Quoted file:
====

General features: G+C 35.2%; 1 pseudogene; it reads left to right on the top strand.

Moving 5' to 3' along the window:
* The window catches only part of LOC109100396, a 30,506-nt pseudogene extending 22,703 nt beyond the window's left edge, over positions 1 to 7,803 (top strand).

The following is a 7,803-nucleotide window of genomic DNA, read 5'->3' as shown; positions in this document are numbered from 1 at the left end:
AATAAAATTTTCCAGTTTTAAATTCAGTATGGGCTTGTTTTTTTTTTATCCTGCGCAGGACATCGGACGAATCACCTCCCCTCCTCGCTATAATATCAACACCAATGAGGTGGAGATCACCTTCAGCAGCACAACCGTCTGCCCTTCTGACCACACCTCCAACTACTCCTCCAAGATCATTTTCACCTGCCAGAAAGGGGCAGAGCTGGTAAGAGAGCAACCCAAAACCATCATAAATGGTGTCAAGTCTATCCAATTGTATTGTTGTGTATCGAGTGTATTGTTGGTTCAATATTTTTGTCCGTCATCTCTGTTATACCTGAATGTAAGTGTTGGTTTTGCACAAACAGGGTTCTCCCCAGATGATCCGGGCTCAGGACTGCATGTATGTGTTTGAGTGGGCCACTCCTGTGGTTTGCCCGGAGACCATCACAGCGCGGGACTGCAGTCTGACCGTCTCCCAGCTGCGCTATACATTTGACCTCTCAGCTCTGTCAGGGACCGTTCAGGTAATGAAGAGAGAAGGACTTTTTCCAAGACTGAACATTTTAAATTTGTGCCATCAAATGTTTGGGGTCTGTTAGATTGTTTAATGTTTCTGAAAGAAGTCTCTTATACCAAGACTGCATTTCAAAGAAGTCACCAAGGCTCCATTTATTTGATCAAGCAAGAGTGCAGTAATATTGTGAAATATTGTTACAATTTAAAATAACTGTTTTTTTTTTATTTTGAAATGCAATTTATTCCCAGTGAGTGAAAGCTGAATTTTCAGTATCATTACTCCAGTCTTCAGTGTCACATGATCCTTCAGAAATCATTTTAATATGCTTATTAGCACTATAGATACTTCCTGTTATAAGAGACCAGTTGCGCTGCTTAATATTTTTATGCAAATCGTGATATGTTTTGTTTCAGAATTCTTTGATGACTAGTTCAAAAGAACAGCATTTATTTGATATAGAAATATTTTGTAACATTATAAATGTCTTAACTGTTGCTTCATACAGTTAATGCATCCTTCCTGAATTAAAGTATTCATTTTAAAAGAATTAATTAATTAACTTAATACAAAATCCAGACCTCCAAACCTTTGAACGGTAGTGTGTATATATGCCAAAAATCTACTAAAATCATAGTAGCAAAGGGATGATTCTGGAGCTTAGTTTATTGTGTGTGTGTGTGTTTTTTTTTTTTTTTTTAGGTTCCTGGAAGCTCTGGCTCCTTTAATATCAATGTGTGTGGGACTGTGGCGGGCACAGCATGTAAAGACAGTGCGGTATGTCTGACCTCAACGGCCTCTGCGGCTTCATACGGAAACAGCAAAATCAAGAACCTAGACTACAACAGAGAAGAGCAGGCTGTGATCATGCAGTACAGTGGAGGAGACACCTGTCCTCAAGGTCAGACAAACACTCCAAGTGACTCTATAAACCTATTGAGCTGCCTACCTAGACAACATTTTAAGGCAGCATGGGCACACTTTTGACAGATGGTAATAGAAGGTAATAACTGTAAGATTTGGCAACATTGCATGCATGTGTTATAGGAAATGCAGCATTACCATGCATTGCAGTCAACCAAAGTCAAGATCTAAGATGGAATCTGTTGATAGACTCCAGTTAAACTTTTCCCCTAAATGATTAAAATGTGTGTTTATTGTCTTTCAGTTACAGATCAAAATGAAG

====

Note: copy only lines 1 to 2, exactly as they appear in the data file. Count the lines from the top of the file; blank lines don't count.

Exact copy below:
General features: G+C 35.2%; 1 pseudogene; it reads left to right on the top strand.

Moving 5' to 3' along the window: